Melinda Clark, the Executive Director of North Star Initiative, a Christian trafficking ministry in Lititz, Pa., visited Lancaster Bible College on Oct. 10 to speak in chapel as well as to take part in a Q&A session with students that evening. Clark sought to open students’ eyes to the troubling realities of sex trafficking in Lancaster, Pa., and challenged them to respond to the traffickers, victims, and consumers as Jesus would.
“I have the incredible privilege of serving North Star, which works at the intersection of exposing the evil of sex trafficking and restoring the lives of those that have been wrecked by it,” said Clark.
North Star Initiative is a 501(c)3 organization that seeks to advocate for and support survivors of sex trafficking by providing physical, psychological, emotional, educational, and spiritual development through a Christ-centered focus. They offer the only safe house in Lancaster County, called The Harbor, for survivors of sex trafficking. It is a 24×7 restoration home with beds for up to 10 residents.
Residents participate in a 12-month program where they are guided by skilled staff and a coaching team. The program focuses on healing from trauma and recovering what was taken from survivors in the experience of being trafficked. Clark explained at the Q&A, sponsored by LBC’s Student Social Work Organization and Fighting for Freedom, that the program helps residents to set up bank accounts, go to school, get jobs, learn how to drive, and many other practical skills they need to live a flourishing life once they leave The Harbor.
Clark explained, “North Star exists because one woman, Jen Sensenig, chose to see what was happening in her community and when something seemed off, she paid enough attention and chose to get uncomfortable enough to step out of her own context and get involved with a local business that was doing something sketchy.” Jen Sensenig has ties to LBC – her daughter, EJ McFarland (‘22), serves as the Student Affairs Coordinator.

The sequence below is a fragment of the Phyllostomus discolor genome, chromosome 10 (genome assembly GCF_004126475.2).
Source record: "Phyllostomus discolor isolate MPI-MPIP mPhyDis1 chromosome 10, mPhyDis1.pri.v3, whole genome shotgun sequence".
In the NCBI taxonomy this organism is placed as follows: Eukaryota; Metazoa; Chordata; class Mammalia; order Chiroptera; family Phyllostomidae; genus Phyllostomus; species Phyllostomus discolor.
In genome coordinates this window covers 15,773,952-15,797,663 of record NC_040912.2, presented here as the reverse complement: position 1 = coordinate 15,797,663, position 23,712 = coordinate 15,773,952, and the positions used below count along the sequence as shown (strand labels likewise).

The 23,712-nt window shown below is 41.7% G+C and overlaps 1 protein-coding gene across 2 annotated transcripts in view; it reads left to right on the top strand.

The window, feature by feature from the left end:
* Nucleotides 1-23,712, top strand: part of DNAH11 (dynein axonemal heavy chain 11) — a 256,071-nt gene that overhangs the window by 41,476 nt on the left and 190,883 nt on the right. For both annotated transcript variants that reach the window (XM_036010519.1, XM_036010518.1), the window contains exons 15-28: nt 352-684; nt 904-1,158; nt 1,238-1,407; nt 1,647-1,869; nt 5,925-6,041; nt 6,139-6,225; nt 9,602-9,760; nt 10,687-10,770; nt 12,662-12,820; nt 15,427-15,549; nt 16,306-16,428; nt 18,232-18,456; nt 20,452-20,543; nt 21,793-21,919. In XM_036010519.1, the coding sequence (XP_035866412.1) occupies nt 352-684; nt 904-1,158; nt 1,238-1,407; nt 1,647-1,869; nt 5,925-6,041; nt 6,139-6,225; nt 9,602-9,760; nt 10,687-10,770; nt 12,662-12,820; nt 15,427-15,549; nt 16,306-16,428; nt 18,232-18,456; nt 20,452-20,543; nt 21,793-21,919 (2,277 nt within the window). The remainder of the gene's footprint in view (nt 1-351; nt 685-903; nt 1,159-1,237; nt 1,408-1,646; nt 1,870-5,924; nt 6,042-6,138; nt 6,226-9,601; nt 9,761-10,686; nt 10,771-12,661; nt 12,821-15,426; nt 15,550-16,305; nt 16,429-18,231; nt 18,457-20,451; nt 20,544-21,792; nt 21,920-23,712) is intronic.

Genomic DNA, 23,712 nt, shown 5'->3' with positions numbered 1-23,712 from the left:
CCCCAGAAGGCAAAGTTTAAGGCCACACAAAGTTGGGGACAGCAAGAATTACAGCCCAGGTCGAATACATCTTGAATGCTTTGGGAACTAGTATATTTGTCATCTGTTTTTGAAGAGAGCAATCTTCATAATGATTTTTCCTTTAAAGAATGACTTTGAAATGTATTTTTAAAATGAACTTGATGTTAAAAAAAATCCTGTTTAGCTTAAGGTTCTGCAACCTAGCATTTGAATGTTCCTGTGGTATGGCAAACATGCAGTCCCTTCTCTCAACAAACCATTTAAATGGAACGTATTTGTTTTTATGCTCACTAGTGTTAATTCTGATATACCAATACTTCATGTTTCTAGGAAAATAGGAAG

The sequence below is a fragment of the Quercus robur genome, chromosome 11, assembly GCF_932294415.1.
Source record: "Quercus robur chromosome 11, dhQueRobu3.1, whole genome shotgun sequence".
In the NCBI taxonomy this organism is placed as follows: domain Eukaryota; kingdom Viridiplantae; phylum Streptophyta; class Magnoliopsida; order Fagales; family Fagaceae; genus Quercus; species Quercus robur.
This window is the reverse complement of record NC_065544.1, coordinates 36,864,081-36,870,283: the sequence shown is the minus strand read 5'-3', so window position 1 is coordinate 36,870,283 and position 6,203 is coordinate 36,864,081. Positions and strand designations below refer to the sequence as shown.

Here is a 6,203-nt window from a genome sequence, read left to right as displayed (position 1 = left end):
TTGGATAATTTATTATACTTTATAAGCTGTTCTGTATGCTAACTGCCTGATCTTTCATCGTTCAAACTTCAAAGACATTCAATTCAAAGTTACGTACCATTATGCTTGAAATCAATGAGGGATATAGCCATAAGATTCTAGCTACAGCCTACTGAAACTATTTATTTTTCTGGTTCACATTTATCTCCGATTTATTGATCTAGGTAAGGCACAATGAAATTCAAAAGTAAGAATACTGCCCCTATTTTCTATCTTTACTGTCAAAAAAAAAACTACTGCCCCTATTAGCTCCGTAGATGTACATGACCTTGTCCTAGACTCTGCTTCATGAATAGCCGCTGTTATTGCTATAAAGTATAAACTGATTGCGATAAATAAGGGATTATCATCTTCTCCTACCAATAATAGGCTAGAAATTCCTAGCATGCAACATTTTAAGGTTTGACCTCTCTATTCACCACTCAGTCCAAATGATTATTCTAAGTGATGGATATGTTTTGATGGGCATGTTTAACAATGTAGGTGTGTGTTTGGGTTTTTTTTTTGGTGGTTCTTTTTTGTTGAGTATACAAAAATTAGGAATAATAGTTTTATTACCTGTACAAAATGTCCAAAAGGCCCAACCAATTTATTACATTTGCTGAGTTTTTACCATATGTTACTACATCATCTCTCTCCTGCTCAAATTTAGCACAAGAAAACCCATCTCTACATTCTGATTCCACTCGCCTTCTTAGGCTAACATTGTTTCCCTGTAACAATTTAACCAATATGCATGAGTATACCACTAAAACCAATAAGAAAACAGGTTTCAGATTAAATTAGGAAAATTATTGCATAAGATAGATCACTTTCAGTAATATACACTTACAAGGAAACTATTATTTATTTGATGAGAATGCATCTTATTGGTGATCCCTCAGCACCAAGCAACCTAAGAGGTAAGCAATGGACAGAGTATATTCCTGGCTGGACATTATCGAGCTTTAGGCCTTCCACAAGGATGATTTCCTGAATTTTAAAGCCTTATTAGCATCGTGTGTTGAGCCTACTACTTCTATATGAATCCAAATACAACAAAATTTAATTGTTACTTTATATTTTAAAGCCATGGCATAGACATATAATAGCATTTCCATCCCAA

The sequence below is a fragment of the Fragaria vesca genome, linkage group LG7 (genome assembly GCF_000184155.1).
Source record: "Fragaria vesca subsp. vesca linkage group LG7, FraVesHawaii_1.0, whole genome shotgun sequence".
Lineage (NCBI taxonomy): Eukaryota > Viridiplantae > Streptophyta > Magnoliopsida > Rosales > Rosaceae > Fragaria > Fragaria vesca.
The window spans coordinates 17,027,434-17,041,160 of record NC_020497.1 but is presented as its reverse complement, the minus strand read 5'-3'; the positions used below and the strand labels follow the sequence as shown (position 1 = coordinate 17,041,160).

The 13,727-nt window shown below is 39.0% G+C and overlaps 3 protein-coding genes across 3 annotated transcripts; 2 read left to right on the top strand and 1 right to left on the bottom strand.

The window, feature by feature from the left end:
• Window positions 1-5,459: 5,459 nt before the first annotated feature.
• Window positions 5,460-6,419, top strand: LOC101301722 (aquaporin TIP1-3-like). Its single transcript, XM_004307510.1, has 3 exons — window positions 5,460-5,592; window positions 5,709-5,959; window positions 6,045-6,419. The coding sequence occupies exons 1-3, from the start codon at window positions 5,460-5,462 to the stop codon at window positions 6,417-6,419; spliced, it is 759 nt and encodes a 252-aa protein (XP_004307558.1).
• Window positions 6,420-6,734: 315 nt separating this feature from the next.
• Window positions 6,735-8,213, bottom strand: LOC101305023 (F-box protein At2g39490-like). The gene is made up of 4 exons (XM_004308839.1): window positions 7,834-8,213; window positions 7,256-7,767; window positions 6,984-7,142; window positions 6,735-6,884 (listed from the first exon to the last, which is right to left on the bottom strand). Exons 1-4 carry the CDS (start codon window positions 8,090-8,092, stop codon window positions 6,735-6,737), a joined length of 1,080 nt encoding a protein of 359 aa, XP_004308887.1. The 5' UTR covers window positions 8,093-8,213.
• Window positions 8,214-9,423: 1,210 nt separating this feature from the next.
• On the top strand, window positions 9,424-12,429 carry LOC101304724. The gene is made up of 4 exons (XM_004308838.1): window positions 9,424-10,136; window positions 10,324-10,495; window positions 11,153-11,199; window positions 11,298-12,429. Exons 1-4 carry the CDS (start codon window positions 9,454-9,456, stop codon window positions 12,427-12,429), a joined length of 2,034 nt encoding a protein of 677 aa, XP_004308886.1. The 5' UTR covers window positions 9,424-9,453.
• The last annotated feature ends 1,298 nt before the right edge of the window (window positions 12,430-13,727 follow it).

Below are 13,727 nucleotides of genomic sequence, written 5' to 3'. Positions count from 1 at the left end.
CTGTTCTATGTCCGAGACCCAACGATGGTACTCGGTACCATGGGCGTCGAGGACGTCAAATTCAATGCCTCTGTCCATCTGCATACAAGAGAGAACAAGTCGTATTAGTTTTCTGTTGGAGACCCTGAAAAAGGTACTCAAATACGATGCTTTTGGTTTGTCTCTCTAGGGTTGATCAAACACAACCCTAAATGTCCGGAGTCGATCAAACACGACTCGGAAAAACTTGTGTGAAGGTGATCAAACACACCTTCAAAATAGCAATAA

“Sometimes people imagine trafficking as something that happens overseas and what we don’t necessarily realize or understand is that sex trafficking is something that happens daily in Lancaster County,” said Clark.
Clark explained that the human trafficking industry is the second-largest criminal enterprise on the planet, second to the drug industry, and even greater than illegal gun trafficking. It involves both labor trafficking and sex trafficking. Human trafficking is a global industry that makes 150 billion dollars a year, involving 30 million humans across the world.
“Traffickers use force, fraud, cohesion, and most commonly, psychological manipulation to entrap a victim that they have targeted or exploited or groomed,” said Clark. “Traffickers do not look like shadowy strangers in white vans. The truth is that traffickers look like neighbors, family members, pastors, businessmen, friendly women, successful peers who seem to be doing well financially. They sound like adventurous friends on gaming apps, romantic partners on dating apps.”
Clark pointed out that the sex trafficking industry is driven not only by the heinous acts of the traffickers, but by the buyer’s willingness to pay. “We often don’t think of the one who is driving the industry and maybe that’s because that part of the transaction is just too uncomfortable,” she explained. “The majority of the people participating in the business are tragically, white, middle class, married, and college educated.”
Clark continued to explain how pornography is a driving factor in sex trafficking. “There is no more direct link from the trafficking industry to the pornography industry. They are a part of the same crime.”
She asked students to consider the fact that the desire to satisfy one’s lust through pornography fuels the commercial sex industry. A person is being exploited, abused and dehumanized to capture the images and videos that so many use as a coping mechanism. “It is the buyer’s participation in the industry that directly incentivizes traffickers to find victims that they can sell over, and over, and over again,” said Clark.
Clark encouraged students to be aware, have open eyes, and show compassion when interacting with people. “People in trauma rarely have predictable, conventional, rational responses. So if somebody in your life says something that doesn’t make sense, don’t ask, ‘What’s wrong with you?’ Ask yourself, ‘What’s happened to you?’”
She reminded students that it is okay to feel uncomfortable. “It’s not easy to ask questions when you’re concerned about someone. It’s not comfortable to speak the truth when you see someone in a struggle. It’s rarely convenient to stop what you are doing and engage in a battle that is for someone else’s good.”
“Following the way of Jesus looks like exposing the world’s darkness and opposing them,” she continued. “It looks like walking out of the darkness and into the light. It looks like entrusting him with our stories and investing in the healing of others even if it costs us something.”